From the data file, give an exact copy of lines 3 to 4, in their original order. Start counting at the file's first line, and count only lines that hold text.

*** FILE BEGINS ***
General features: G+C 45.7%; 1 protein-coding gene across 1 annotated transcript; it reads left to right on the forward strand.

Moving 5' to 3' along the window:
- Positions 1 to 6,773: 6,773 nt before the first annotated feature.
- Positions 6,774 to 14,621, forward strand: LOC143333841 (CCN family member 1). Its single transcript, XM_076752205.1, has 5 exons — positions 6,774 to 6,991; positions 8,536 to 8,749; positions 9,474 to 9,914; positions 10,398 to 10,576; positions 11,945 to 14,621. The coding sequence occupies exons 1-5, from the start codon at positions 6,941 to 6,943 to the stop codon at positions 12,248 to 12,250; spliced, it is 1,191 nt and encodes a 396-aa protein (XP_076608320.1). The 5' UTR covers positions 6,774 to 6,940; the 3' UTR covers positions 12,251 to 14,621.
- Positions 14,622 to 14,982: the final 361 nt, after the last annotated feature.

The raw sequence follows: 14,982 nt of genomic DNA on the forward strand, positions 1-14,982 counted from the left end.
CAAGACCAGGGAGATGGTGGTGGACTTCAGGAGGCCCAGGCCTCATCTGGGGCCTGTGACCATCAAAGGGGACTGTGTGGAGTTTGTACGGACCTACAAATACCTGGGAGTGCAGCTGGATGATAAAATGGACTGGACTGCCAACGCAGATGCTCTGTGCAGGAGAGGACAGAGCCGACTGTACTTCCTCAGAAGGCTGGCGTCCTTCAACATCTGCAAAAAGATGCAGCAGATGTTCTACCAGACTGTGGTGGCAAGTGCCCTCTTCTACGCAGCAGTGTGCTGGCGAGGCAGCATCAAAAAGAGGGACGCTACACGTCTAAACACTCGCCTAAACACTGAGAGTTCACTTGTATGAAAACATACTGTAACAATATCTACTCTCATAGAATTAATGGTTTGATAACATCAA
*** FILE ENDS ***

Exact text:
- Positions 1 to 6,773: 6,773 nt before the first annotated feature.
- Positions 6,774 to 14,621, forward strand: LOC143333841 (CCN family member 1). Its single transcript, XM_076752205.1, has 5 exons — positions 6,774 to 6,991; positions 8,536 to 8,749; positions 9,474 to 9,914; positions 10,398 to 10,576; positions 11,945 to 14,621. The coding sequence occupies exons 1-5, from the start codon at positions 6,941 to 6,943 to the stop codon at positions 12,248 to 12,250; spliced, it is 1,191 nt and encodes a 396-aa protein (XP_076608320.1). The 5' UTR covers positions 6,774 to 6,940; the 3' UTR covers positions 12,251 to 14,621.